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Alix O'Neill
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In case you haven’t heard, the romcom is back. I read the other day that thirty-six new romantic comedies are coming out this year. To quote Meg Ryan, “Yes, yes, YES!” 

In an age of existential despair and geopolitical turmoil, a time when coverage of the Israel-Palestine war is interrupted by the breaking news that Holly Willoughby is quitting This Morning, I’m very much here for the resurgence of the ultimate feel-good genre.

Who doesn’t derive a modicum of comfort from Ryan’s happy ever after in You’ve Got Mail, even if it is with the man who put her out of business? And sure, Pretty Woman may have glamourised prostitution and glorified materialism, but you know you cheered when Julia Roberts got her fairytale ending.

Of course, the romcoms of old couldn’t be made today. Social norms have changed, as have our expectations of romance. The new crop of romcoms not only offers a greater diversity of characters and viewpoints, but it reflects the issues of our time.

And yet, when it comes to the most pressing issue facing humanity, the genre comes up short. In all the fake dating and love triangles, the enemies-to-lovers and makeover tropes, in plots that are supposedly more grounded in the real world than their predecessors, how many times have you heard a protagonist go, “So how about those rising sea levels, huh?”.

It’s not just Hollywood that is reluctant to broach the subject of climate change. In publishing, man-made global warming is largely confined to the sub-genre of “cli fi” – in which authors alert readers to the catastrophic dangers of climate change through nightmarish visions of the future. I started both Cormac McCarthy’s The Road and John Lancaster’s The Wall, both excellent and arguably, essential reading, but I couldn’t finish either. Frankly, they scared the hell out of me. 

They did get me wondering, though, about the effectiveness of dystopian climate fiction. Rather than galvanise readers into action, which presumably, is the noble goal here, such bleak storytelling could be having the opposite effect. I’m fairly motivated in my environmentalism, but even I struggle with a sense of paralysis from all the apocalyptic rhetoric out there. I’ve been guilty of doom-mongering myself. Of sucking the joy out of the room at a dinner party with a poorly-timed, “This burrata is delicious. By the way, did you know a bin lorry-load of plastic is dumped into the ocean every minute?”

A long-held belief among the climate community is that people lack information, which is why they’re not acting. But increasingly, the reverse is true. We have too much information, most of it negative. It seems to be the more we know, the more hopeless we feel and the less motivated to engage.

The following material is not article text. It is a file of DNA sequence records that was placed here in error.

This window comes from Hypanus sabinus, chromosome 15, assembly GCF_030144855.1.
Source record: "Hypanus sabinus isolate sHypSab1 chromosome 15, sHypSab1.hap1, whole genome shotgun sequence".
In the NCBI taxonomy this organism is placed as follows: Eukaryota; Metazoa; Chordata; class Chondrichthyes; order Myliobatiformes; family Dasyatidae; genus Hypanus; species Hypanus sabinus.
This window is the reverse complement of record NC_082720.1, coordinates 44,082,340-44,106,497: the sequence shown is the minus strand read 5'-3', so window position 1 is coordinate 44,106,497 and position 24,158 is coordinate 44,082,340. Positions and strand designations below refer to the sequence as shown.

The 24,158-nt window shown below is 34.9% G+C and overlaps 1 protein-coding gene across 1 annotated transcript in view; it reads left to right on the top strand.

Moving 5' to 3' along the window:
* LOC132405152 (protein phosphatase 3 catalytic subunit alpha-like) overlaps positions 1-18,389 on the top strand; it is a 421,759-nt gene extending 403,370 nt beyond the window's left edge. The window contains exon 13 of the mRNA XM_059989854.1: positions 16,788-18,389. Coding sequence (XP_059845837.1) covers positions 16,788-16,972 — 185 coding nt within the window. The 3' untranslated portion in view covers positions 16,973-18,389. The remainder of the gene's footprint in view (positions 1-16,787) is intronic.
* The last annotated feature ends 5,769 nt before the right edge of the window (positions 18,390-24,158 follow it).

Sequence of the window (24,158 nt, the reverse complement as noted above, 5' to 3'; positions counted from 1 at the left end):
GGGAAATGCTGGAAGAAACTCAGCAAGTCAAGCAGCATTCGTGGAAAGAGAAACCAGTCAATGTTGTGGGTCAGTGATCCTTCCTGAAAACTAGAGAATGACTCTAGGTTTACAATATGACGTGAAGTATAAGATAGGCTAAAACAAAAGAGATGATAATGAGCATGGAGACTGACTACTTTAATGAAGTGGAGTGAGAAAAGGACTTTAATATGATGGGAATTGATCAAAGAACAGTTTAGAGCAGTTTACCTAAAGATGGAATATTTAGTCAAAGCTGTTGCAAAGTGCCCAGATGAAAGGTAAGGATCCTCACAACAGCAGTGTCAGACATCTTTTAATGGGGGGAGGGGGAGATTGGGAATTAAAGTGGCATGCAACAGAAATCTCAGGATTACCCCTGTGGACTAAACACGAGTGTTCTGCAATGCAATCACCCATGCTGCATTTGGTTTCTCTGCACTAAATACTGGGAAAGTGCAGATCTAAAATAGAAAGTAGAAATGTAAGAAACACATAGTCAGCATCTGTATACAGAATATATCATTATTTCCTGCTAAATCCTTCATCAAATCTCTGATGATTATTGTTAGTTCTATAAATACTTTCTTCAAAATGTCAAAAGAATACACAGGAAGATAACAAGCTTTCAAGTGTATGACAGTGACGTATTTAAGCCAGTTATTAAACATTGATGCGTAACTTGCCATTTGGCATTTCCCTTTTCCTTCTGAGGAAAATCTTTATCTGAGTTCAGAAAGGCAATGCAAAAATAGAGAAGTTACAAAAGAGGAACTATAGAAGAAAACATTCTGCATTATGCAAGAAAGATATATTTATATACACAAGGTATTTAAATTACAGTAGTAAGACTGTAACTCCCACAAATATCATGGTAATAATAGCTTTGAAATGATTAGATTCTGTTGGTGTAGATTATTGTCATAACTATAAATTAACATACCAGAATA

Here’s the thing I’ve come to realise. If you want to bring people on board, if you want them to join you in the fight for a liveable future, you need to give them a vision of a world worth saving, characters to root for. You need to give them hope. And nothing does hope like romantic comedies.

As the biggest-selling genre in fiction, romcoms have the potential to shift the dial in the right direction and encourage more of us to take meaningful action. Yet few romcom authors acknowledge the reality of climate change in their work. I should know. I read a ton of romcoms over the summer and amid themes of gender inequality and ghosting, there wasn’t so much as a mention of a reusable cup.

Granted, New York under water or LA burning to the ground isn’t the most romantic setting for that all-important meet-cute, but you don’t need to envisage the end of the world to address the ecological crisis. Because the destruction of our planet isn’t a future problem. It’s happening now. It’s crazy-hot summers and water rationing. It’s burning forests and beercan rings around sea turtles’ necks. And while all this is going on, there are still first kisses and phone calls that last until dawn, great sex and bad sex and everything in between. There’s, “Why hasn’t she got back to me? There are two blue ticks beside my message. I know she’s seen it!” There’s love that ends and love that defies time. 

Forget death and taxes as the only certainties in life. Love and climate change, these are the realities that shape the world we live in now. Writing that addresses one and not the other isn’t truthful. And if there’s no truth in the stories we tell, then what are we telling them for?


Alix O’Neill is an Irish freelance journalist and author of The Troubles With Us: One Belfast Girl On Boys, Bombs and Finding Her Way, published by 4th Estate. She lives in southwest France with her husband and two young sons.


CALL TO ACTION: Fight back against the crackdown on climate protests across Europe. Write to your local MP to urge them to lobby the government to respect the right to assembly